A clinical trial Data Monitoring Committee (DMC) is a group of individuals with pertinent expertise that review on a regular basis accumulating data from one or more ongoing clinical trials. The DMC advises the sponsor regarding the continuing safety of trial subjects and those yet to be recruited to the trial, as well as the continuing validity and scientific merit of the trial  There has been an increasing use of DMCs in industry sponsored clinical trials even though current FDA regulations do not impose requirements for the use of DMCs in trials except for research studies in emergency settings in which the informed consent requirement is excepted. Several factors such as concerns of Institutional Review Boards (IRBs) regarding ongoing trial monitoring and patient safety in multicenter trials, increasing collaboration between industry and government in sponsoring major clinical trials performed under the policies of government funding agencies which often require DMCs. 
Does FDA recognize ISO 14971? What are the differences between ISO 14971 and ICH Q9?
The US Food and Drug Administration (FDA) has recognized the newly revised International Organization for Standardization (ISO) risk management standard for medical devices, ISO 14971:2019, along with more than 100 other consensus standards.   When comparing ISO 14971 to ICH Q9 it is observed that the process formality of ICHQ9 depends on the risk level whereas the ISO standard process is consistent across all medical devices. ISO 14971 provides detailed instructions on how to handle risks that have low probabilities of occurrence and how a manufacturer should handle a situation when it believes the risks have been mitigated as far as possible.   During the risk review process ICHQ9 recommends a much larger amount of information come from the manufacturing process, while ISO 14971 has a stronger focus on the user requirements.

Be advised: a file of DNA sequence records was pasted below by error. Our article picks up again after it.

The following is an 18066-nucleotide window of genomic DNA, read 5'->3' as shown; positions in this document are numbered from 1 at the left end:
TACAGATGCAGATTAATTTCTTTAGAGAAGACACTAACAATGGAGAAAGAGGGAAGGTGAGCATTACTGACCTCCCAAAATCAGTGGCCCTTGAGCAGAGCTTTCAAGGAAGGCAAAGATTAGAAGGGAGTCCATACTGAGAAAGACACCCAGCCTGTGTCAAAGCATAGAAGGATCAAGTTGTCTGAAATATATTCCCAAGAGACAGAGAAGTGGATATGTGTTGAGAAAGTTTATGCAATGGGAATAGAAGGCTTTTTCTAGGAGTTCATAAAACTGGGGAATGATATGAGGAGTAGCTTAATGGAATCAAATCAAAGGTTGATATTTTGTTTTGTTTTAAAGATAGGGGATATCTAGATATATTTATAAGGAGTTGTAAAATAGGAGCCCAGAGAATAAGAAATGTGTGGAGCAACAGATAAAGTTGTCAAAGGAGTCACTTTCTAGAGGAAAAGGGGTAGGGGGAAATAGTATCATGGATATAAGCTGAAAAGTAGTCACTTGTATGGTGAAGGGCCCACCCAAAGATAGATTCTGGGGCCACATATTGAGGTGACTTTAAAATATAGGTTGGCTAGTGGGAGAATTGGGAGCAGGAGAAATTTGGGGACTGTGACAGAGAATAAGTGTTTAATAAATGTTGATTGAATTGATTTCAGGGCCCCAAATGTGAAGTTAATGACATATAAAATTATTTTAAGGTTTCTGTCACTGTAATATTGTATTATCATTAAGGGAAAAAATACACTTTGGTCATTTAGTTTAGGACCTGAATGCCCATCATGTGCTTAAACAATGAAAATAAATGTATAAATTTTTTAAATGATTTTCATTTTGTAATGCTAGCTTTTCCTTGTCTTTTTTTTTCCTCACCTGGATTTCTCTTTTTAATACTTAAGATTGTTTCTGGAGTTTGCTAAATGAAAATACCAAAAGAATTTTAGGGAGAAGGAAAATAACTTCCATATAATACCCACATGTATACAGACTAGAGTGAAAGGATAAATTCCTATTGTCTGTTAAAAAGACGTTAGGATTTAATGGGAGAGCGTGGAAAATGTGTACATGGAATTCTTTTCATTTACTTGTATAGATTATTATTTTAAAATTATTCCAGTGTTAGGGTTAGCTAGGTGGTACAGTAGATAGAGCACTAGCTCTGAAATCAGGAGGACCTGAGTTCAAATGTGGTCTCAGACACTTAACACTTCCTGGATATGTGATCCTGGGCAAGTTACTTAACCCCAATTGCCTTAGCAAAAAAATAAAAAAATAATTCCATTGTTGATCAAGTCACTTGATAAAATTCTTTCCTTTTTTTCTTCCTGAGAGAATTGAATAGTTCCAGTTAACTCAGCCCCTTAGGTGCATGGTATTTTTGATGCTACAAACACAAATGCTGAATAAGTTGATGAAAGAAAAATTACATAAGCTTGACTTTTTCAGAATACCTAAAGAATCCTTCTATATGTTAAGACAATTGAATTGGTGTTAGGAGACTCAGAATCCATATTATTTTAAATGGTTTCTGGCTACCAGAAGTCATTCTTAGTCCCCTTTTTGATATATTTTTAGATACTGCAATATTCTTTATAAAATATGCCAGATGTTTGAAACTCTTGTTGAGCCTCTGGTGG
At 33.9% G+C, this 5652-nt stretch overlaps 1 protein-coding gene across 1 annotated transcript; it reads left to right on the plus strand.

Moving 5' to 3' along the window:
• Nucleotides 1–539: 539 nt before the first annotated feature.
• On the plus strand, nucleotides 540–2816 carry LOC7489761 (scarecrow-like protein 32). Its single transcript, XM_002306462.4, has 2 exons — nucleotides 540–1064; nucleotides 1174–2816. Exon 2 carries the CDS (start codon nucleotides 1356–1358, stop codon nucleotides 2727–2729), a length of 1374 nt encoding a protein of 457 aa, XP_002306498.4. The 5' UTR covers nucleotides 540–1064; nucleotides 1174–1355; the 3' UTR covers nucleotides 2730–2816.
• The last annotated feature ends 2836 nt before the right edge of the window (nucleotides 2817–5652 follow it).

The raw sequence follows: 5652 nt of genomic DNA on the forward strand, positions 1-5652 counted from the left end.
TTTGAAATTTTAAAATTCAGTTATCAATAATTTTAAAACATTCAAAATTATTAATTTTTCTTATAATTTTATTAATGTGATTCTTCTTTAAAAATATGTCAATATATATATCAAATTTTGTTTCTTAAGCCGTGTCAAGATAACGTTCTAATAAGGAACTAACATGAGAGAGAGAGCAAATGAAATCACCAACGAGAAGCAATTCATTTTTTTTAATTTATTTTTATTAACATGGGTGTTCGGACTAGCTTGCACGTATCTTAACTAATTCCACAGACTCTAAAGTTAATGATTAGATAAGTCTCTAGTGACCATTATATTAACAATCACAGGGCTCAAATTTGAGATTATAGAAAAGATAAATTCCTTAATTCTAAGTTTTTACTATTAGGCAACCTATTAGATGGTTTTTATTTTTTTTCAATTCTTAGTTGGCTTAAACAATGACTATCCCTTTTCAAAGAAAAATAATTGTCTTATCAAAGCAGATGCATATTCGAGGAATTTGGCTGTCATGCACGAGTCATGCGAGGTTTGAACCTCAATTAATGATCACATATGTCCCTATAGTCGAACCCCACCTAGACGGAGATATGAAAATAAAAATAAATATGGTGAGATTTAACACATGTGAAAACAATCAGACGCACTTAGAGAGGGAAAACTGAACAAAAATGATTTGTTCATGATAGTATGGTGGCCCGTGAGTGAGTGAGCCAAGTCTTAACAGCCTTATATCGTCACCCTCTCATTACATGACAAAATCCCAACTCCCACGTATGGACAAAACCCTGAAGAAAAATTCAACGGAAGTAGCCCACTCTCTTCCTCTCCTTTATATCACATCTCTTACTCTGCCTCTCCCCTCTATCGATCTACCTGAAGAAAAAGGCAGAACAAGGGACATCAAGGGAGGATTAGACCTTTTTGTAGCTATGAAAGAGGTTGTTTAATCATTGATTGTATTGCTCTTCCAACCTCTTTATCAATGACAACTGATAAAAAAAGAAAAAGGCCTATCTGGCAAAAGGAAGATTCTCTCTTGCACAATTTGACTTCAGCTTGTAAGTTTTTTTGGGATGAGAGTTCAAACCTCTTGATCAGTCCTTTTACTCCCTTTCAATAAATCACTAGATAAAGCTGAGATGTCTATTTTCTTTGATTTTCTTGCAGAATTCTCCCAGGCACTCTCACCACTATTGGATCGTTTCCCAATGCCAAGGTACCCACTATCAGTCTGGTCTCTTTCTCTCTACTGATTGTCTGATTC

What is Health Hazard Analysis?
The Health Hazard Analysis/Assessment is used to systematically identify and evaluate health hazards, evaluate proposed hazardous materials, and propose measures to eliminate or control these hazards through engineering design changes or protective measures to reduce the risk to a level acceptable to the customer. 
Whose responsibility is to determine the causality of Adverse Events?
When a Serious Adverse Event (SAE) occurs, the site investigator needs to report the event to the sponsor. Both the site investigator and the sponsor assess causality for every SAE. Causality is whether there is a reasonable possibility that the drug is the cause of the SAE. The three criteria for causality are: 1. empirical association 2. temporal priority of the independent variable and 3. non-spuriousness. The FDA believes the sponsor can better assess causality as they have access to SAE reports from all sites and studies along with a familiarity with the drug’s mechanism of action. When expedited SAE reports are delivered to the FDA the sponsor determination of causality is reported.  If causality assessments differ between the site investigator and sponsor, it is important to understand the difference in assessments to ensure proper reporting and conduct through a trial. For example, if stopping rules rely on causality the protocol should state whether the sponsor’s or site investigator’s causality assessment is to be used. In addition, US requirements differ from ICH E2A. The E2A requires both the sponsor and the investigator to determine causality and the most conservative decision is reported.